Shaath: Palestine has 9 votes in Security Council
Published Tuesday 11/10/2011 (updated) 12/10/2011 21:49
Palestinian students hold flags as they arrive to deliver letters to UN
Secretary General Ban Ki-moon through the head of the UN office in the
West Bank city of Ramallah September 20, 2011.
BETHLEHEM (Ma'an) -- Fatah central committee member Nabil Shaath said Monday that nine countries in the Security Council were committed to supporting Palestine's bid for membership in the UN.
Shaath told Ma'an "the nine states that have confirmed voting to us, and we do not question their stance, are the following: Gabon, Bosnia, Brazil, India, Lebanon, Nigeria, South Africa, China and Russia."
Six Security Council members -- Brazil, China, India, Lebanon, Russia and South Africa -- have publicly indicated their backing for the Palestinian bid.
"We should not doubt our allies and we should help these countries in facing US and Israeli pressure and to reinforce the stance of these states through constant meetings and to get assistance from the Arab countries who could support these states," Shaath said.
President Mahmoud Abbas last month submitted a formal application to the UN Security Council for recognition of statehood, ignoring a US threat to veto the measure if it is put to vote.
The UN membership request, which Abbas formally presented to UN secretary-general Ban Ki-moon on Sept. 23, is being studied by the 15-member Security Council, which is expected to vote on it in the coming weeks.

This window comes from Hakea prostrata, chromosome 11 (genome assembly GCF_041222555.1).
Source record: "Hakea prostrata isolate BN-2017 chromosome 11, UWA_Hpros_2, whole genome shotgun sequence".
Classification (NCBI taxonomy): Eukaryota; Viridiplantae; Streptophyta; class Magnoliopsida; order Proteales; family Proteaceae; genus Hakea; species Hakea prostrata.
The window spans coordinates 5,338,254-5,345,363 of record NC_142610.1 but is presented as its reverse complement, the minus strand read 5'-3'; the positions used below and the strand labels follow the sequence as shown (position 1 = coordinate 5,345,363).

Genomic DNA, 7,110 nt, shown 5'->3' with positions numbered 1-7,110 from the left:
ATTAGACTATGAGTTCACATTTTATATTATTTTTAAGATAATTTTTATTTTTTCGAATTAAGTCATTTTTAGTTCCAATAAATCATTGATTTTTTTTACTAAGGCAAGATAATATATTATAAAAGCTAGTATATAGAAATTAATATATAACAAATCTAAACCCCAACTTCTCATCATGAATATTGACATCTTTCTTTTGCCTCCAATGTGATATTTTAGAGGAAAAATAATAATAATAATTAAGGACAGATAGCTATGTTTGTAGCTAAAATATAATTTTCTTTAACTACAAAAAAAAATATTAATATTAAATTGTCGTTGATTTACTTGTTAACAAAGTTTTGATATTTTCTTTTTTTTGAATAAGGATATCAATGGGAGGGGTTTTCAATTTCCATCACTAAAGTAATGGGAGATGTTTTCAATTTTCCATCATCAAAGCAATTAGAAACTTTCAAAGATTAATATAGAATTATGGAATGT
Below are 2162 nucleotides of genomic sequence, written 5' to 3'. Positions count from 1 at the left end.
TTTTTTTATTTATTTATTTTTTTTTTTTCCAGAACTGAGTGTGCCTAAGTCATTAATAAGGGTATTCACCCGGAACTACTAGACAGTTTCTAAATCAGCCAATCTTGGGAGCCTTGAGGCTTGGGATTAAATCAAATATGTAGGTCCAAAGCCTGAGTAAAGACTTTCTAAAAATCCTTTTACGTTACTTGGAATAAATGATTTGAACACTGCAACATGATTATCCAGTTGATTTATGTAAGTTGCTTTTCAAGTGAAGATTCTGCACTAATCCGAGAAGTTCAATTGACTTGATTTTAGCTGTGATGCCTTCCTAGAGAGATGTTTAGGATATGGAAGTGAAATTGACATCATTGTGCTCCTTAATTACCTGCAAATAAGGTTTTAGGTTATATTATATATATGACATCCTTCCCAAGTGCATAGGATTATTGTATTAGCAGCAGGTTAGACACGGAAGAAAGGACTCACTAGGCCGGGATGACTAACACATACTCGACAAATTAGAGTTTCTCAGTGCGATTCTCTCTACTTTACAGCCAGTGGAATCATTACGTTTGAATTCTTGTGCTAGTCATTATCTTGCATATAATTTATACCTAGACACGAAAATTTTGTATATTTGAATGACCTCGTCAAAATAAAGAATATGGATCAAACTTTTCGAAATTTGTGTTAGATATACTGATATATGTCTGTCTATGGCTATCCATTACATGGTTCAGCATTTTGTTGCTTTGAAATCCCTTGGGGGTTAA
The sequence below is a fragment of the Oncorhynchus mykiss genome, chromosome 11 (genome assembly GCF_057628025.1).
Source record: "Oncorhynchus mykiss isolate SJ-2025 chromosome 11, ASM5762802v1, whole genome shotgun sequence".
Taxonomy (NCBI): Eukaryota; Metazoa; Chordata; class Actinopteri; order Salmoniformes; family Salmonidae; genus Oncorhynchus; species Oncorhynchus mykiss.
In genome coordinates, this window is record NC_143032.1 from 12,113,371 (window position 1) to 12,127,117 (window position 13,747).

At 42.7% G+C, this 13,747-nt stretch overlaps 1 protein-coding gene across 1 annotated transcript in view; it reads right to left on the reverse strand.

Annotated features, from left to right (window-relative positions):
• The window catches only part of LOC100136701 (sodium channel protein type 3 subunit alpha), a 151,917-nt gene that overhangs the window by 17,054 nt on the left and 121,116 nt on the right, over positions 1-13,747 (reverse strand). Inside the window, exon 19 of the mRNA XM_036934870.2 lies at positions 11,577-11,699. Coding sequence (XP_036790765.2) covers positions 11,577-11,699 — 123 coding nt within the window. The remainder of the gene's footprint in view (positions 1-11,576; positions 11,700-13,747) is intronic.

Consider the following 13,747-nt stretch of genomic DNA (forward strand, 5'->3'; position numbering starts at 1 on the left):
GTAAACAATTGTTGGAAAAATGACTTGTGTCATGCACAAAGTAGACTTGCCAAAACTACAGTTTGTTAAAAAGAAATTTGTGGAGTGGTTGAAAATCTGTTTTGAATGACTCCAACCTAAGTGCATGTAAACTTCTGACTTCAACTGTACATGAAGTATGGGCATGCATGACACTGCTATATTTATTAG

The Security Council has a review period of 35 days for membership application.
Responding to the Quartet's call on Sunday to invite Palestinians and Israelis to meet, Shaath said that the PLO would not return to negotiations without a halt in settlement activity.
The Quartet has damaged its own credibility in light of a current polarization whereby the US consistently defends Israel, he added.
The Quartet -- the European Union, Russia, US and UN -- proposed on Sept. 23 a return to talks within 30 days, proposals on substantive issues in three months and a peace deal by the end of 2012.
The proposal did not insist on a halt to settlement building in the occupied West Bank, which Palestinian officials say is necessary for the viability of a Palestinian state.
Abbas responded to the most recent Quartet invitation by saying: "We are at any moment willing to return to the negotiating table if Israel is of the same mind."
On Monday, Israeli Prime Minister Benjamin Netanyahu told EU policy chief Catherine Ashton that he was "happy to meet Mahmoud Abbas at any time," his office said in a statement.